Taonga claim in row on trees
Some of Waitara's doomed pohutukawa trees are considered taonga by a Bay of Plenty hapu, it has emerged.
Ngai Te Hapu Incorporated's Buddy Mikaere, of Papamoa, said at least four of the trees were grown from seedlings gifted from Motiti Island, off the Bay of Plenty coast. "These pohutukawa - which unlike other pohutukawa have yellow rather than crimson flowers - are taonga of our island because they are found nowhere else naturally in Aotearoa," Mikaere said in a letter, which was delivered last week to the Taranaki Regional Council by Andrea Moore, the Manukorihi Hapu Incorporated Society chairwoman.
The council has put 23 pohutukawa trees on the chopping block as part of a $3 million flood protection plan for the town.
Initially 100 trees were up for removal but this has been revised down to 23. No date for the removal work has yet been given.
Moore said the yellow flowering specimen, known as Metrosideros excelsa Aurea, was originally given to the Duncan and Davies nursery in the 1940s by the hapu and four of the first plants grown there were planted alongside the Waitara River.
In the March 18 document, Mikaere lodged his protest at the removal of the trees and asked for the decision to be reconsidered.
However, the regional council remains unmoved by Mikaere's request and removal of the trees will proceed as planned, according to operations director Stephen Hall. He confirmed the council had received the letter but disputed the significance of the Motiti Island link to the yellow-flowered pohutukawa in Waitara.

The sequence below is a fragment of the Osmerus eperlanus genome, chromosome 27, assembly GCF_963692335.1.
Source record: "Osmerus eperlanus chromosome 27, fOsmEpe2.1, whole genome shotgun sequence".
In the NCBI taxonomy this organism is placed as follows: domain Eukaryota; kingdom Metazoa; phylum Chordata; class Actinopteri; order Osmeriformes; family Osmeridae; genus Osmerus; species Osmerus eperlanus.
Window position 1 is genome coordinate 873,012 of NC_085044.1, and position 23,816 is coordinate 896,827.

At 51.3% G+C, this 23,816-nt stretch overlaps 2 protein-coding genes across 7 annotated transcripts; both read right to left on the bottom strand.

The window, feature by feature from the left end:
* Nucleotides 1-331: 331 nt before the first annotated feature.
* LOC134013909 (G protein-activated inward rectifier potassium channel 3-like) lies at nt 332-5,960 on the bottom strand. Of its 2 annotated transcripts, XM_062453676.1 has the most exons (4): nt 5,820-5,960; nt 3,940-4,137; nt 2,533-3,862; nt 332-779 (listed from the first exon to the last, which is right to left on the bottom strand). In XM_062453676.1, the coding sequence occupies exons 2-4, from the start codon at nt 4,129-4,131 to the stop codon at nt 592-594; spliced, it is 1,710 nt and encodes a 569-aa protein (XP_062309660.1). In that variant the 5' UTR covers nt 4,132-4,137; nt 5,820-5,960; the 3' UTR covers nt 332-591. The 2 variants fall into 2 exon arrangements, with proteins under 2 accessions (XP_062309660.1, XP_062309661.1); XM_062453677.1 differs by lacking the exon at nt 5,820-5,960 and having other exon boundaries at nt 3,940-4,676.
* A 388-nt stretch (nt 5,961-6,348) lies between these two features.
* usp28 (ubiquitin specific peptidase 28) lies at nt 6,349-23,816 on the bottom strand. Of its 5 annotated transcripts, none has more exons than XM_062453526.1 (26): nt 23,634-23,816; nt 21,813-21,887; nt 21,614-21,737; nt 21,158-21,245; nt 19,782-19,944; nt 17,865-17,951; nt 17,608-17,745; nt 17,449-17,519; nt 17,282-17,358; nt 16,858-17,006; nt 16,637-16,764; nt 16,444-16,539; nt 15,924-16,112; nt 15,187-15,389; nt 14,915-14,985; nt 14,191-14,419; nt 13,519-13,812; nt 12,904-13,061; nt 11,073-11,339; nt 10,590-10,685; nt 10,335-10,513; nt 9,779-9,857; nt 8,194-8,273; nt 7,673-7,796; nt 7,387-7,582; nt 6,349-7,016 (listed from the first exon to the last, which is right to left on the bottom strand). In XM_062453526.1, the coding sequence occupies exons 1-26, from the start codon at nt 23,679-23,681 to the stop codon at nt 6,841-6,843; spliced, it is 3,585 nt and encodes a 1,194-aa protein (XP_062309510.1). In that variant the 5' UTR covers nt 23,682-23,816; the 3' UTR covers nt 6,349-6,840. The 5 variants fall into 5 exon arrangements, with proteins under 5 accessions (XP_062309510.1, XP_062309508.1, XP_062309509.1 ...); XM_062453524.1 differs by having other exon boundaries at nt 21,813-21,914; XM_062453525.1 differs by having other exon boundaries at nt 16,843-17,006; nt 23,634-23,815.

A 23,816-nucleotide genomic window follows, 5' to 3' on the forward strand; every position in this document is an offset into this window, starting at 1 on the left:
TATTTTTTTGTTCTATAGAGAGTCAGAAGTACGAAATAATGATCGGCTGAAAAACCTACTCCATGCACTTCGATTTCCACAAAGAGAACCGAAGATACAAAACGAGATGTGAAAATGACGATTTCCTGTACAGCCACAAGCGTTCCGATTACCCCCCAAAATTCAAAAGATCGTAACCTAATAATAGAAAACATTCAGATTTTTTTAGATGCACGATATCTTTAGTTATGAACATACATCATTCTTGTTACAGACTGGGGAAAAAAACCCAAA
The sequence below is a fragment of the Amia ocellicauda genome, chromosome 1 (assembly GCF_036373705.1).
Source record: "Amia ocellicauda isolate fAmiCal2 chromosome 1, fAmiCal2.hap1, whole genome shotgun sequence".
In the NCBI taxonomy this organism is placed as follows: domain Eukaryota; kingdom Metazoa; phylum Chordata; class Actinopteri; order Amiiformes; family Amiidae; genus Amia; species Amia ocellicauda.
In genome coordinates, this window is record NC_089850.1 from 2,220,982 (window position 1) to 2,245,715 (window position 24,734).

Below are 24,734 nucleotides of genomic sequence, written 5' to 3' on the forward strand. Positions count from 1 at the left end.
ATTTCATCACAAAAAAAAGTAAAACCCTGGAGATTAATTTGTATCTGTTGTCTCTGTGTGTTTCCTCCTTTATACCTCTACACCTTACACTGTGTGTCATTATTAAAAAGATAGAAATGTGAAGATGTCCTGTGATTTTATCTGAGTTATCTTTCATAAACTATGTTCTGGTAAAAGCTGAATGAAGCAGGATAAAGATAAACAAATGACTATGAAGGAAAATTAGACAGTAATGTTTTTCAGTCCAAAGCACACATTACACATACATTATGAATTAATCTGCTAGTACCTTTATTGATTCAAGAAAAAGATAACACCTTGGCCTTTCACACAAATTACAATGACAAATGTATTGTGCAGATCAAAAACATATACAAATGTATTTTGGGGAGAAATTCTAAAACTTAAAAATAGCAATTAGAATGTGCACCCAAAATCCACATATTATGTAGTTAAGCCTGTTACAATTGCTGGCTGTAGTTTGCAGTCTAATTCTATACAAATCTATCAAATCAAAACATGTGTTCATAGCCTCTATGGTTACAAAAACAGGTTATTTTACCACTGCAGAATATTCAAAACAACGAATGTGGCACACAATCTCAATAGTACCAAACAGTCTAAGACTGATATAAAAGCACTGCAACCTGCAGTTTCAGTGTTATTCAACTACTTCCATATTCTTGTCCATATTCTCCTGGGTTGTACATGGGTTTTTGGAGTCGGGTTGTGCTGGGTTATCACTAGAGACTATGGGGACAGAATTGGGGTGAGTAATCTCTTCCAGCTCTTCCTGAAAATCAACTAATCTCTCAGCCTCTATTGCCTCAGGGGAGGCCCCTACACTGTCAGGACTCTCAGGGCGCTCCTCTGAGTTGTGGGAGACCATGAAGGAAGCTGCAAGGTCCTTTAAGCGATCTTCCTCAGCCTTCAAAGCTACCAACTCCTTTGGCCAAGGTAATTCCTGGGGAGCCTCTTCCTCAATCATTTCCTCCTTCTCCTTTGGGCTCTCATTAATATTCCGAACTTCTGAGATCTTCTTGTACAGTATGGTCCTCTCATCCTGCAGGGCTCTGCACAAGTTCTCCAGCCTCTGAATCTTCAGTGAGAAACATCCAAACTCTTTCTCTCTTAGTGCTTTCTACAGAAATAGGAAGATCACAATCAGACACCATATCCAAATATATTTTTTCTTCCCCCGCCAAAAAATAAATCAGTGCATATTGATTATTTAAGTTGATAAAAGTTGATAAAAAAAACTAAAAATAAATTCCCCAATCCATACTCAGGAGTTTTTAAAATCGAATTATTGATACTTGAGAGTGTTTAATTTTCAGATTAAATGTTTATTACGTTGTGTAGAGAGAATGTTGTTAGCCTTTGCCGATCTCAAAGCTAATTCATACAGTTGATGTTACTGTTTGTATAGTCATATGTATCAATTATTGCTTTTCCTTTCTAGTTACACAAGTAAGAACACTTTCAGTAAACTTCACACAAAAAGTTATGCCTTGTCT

"There is clear evidence in Duncan and Davies catalogues that they were available commercially for more than a decade in the 1950s and 1960s.
"The tree has been planted at a number of other locations in Taranaki," he said.
Moore welcomed the support from Mikaere and said it was culturally important to ensure the trees, included those gifted from outside of the region, were looked after. "You don't just grab them and say thanks very much. There's an obligation," she said.
Ngai Te Hapu is not the first group from outside the region to lend its support to the Waitara protesters. Earlier in the month, the group received protest signs and knitted patchwork from an Auckland group who used them in a successful challenge against a decision to cut down pohutukawa in Western Springs.
- Taranaki Daily News